State Of The Nation lesson for leaders

29 January 2015

Most leaders make one fatal mistake when they present to groups of stakeholders, whether they be a public audience in a large hall, media interview or a small group in a boardroom. They try to cover far too many points.

This is something John Key, Andrew Little and their advisors understand well. This was evident in both State Of The Nation speeches yesterday. Key focused solely on housing, while Little concentrated on the need to create jobs and the importance of small business in achieving that.

By covering minimal points and backing them up with facts, statistics and stories, leaders can be sure people will remember the basics of their speeches. Some may argue that Little was light on detail, but at least potential voters now know where his priorities lie.

Most people remember very little about the speeches and presentations they hear. That’s because speakers try to fit every possible point into their time slot. This is not only boring too watch, but it’s very difficult for people to remember any of it.

In a nutshell, rather than try to describe the forest, it’s better to focus on one tree in detail.

There’s another benefit for public figures who narrow their focus. It means the media will have to cover the points they choose. Otherwise journalists will sit through the boring speech, and pick a minor part from it to use in their story. This is exactly the same reason leaders should limit the points they try to communicate in media interviews.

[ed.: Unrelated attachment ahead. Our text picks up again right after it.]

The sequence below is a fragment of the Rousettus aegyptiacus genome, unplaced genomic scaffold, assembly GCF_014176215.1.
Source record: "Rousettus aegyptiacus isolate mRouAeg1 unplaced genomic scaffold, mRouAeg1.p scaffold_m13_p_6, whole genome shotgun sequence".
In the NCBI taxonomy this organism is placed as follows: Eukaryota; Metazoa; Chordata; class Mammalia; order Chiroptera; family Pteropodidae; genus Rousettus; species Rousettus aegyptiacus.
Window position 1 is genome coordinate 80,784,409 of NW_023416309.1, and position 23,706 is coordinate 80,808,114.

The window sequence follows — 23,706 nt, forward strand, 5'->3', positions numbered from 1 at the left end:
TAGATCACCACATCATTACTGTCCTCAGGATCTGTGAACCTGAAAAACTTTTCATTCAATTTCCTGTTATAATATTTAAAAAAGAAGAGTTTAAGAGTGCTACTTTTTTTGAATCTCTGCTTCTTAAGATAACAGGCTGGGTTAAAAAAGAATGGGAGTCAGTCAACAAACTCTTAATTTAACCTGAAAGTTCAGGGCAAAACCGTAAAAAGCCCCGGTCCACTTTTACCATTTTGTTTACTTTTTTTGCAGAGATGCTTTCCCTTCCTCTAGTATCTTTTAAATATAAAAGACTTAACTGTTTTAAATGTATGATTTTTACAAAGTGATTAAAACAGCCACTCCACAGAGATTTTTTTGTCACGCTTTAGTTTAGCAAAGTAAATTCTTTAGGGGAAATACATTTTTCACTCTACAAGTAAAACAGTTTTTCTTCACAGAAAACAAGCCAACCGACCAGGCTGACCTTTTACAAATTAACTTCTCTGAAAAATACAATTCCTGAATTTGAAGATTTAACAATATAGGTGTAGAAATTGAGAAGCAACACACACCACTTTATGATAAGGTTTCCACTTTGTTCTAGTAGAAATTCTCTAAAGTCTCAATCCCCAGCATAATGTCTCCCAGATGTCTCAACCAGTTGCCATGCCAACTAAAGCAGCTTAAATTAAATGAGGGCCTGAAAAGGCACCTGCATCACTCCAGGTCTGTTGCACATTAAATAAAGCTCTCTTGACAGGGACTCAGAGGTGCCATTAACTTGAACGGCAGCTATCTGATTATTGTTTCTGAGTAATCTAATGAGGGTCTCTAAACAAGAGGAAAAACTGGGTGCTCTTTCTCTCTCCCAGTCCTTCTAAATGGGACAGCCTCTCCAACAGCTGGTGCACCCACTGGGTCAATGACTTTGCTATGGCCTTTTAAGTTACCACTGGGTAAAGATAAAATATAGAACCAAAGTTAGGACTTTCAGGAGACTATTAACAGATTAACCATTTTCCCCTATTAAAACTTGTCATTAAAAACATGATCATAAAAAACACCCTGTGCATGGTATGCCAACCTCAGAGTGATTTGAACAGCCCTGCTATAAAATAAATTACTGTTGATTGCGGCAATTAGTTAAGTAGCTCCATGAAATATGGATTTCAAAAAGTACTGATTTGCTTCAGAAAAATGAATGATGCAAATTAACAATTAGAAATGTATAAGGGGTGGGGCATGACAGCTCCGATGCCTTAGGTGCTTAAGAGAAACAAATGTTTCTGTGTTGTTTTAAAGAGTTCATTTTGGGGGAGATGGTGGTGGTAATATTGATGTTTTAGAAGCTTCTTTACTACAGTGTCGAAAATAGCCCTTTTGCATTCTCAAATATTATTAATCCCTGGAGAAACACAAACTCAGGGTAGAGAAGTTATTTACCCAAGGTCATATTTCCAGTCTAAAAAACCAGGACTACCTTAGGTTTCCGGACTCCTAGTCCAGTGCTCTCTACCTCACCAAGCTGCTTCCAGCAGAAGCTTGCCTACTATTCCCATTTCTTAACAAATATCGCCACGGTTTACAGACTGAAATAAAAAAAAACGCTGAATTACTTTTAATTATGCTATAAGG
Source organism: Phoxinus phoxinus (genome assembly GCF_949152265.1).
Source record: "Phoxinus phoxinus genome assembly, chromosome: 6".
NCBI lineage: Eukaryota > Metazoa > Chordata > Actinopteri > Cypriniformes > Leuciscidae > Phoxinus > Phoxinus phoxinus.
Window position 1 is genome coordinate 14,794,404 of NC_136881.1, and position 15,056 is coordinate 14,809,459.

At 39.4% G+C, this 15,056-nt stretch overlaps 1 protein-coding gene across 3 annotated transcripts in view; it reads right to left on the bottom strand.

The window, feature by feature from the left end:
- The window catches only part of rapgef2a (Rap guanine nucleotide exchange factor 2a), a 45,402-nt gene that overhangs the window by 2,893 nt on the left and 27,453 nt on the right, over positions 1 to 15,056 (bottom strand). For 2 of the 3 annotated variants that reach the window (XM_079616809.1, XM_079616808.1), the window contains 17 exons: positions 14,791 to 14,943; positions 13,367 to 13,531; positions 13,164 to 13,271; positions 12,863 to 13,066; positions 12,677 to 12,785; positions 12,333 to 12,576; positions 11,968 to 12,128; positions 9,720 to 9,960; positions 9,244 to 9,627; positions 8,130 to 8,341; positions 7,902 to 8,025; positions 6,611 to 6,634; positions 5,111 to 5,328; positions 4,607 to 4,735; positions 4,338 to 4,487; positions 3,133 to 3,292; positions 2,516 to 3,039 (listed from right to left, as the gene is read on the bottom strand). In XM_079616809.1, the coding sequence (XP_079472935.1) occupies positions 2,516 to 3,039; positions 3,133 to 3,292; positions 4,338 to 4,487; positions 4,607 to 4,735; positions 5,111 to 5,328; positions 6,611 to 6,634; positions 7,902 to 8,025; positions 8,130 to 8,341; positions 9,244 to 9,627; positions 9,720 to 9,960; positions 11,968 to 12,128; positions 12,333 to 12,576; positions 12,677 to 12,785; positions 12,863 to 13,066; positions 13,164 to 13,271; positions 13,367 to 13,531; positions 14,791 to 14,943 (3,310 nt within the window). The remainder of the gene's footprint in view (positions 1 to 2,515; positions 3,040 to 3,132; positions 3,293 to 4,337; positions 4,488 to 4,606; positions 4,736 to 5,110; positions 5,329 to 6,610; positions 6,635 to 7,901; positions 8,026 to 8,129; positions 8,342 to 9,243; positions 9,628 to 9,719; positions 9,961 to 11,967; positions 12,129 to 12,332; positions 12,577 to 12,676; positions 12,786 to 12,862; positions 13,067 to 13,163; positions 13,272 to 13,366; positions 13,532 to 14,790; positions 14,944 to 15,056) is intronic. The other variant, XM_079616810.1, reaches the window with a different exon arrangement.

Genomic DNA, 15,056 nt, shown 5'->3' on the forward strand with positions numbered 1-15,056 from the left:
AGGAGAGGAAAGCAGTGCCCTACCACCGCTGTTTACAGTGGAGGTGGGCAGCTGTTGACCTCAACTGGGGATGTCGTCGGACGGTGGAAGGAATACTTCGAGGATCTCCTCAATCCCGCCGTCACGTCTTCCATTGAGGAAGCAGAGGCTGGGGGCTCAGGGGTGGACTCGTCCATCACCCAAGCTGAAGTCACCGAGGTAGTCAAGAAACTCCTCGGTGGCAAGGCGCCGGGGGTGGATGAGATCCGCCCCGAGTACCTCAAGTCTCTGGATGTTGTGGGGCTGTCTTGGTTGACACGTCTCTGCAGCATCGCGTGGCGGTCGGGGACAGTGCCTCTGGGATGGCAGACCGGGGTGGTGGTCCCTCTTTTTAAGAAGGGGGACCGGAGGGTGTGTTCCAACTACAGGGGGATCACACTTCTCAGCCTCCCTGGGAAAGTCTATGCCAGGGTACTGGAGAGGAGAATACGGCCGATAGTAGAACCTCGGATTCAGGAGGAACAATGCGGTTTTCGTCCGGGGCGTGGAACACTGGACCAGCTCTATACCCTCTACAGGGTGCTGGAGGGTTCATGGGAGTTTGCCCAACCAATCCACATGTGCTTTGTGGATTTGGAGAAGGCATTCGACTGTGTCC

This is one area where media training can help leaders communicate better with all stakeholders.

For more on my media training, contact or 029 200 8555.

Filed under Media Training

Written by

Pete is a leading New Zealand media trainer and regular blogger for his company, Media Training NZ . He has helped leaders from all sectors of society communicate with the media and other stakeholders. Pete is a former daily newspaper reporter and press secretary in the New Zealand government. From these roles, he understands the media process from both sides of the camera.

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